The world was transfixed by the grainy video from a camera attached to the Lunar Module as Neil Armstrong set foot on the Moon.
As Americans and countless others around the world stayed glued to their televisions, Astronaut Neil Armstrong became the first man to set foot on the face of the Moon on July 20, 1969, 53 years ago today. Armstrong, the commander of the Apollo 11 mission climbed down a ladder from the Lunar Module Eagle to the surface in the Sea of Tranquility at 10:56 P.M. Eastern Day Light Time.
As he climbed down he repeated a carefully constructed statement on what he knew would be a historic occasion. Viewers at home heard him say, “That’s one small step for man, one giant step for mankind.” Armstrong would later insist that he said “one small step for a man” and that the article had simply not been picked up by the microphone. It is indicative of Armstrong’s notoriously detailed mind and insistence on precision that this misquote bothered him for years.
The mission famously made good on President John F. Kennedy’s 1963 pledge, made at the height of the Space Race with the Soviet Union that the country would go to the Moon within a decade.
The crew of Apollo 11--Neil Armstrong, Michael Collins, and Buzz Aldrin in their NASA publicity photo.
Like Armstrong, the other two members of the Apollo 11 crew were already veteran astronauts. Pilot Michael Collins stayed in the main Command Module, Columbia still in orbit while Armstrong and Lunar Module pilot Edwin “Buzz” Aldrin descended to the surface, a tense trip marked by an alarming shortage of fuel for the rockets that adjusted the attitude of the craft and brought it to a landing. Less than 11 seconds of fuel were left on touchdown.
The business-like Armstrong had been calling off markers on the way down to Mission Control in Houston. Finally, he radioed, “Houston, Tranquility Base here. The Eagle has landed.” It took two hours to prepare to depart the lunar module. Armstrong was soon joined on the surface by Aldrin. The men were on the surface for a little over two and a half hours.
They shot still photographs, made a panoramic video of the surroundings then set up the camera on a tripod to observe their activities. They tested various means of moving about on the surface and settled on kind of a lope. The two planted an American Flag stiffened with wire to stay unfurled in the Moon’s windless zero gravity. They collected rock and soil samples, but everything was taking longer than expected and Aldrin tried to speed up the pace of his assignments before being warned that his pulse rate was climbing. The pair was given a 15 minute extension of planed EVA (Extra Vehicular Activity) to complete their tasks.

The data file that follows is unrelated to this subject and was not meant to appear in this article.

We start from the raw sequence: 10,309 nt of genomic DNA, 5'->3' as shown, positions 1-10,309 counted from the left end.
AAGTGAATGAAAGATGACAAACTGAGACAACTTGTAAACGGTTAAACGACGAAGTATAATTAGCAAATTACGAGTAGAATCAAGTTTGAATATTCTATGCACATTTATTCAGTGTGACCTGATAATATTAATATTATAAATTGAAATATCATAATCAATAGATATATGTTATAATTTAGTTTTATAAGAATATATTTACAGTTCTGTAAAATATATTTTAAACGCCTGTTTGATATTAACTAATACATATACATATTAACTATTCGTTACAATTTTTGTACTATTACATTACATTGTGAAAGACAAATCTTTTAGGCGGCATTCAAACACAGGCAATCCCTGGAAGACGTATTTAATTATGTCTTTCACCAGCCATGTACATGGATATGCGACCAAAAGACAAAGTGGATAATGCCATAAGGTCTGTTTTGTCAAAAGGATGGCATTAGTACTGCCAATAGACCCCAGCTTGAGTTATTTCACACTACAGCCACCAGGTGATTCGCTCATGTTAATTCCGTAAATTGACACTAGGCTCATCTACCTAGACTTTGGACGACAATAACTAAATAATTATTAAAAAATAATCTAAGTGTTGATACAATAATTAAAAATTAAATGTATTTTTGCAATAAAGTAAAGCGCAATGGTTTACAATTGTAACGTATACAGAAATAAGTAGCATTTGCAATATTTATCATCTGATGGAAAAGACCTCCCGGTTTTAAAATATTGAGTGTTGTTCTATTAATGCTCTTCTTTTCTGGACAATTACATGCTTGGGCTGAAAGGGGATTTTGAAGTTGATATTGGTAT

On the Moon with the Eagle Lunar Module and the American flag of conquest.
Aldrin re-boarded Eagle first and had some difficulty getting a bulky box of mineral samples up the ladder. After a night’s sleep, the Eagle lifted off to return to Columbia. Aldrin and Armstrong had been on the Moon for just over 21 hours. They left behind the flag, the landing craft stairs with a special plaque commemorating the event, and discarded items from their EVA including their backpacks, lunar overshoes, and a Hasselblad camera. There was also a small bag of mementos carried by Aldrin in a suit pocket.
After Columbia splashed down in the Pacific near Wake Island the capsule and astronauts were carried by helicopter to the deck of the USS Hornet, a famous aircraft carrier from World War II, where they were personally greeted by President Richard Nixon.
President Richard Nixon with the Apollo 11 crew in isolation on the USS Hornet.
With the war in Vietnam still raging, dissent rife at home, and urban riots exploding in Black communities, Nixon—and the nation—craved some good news.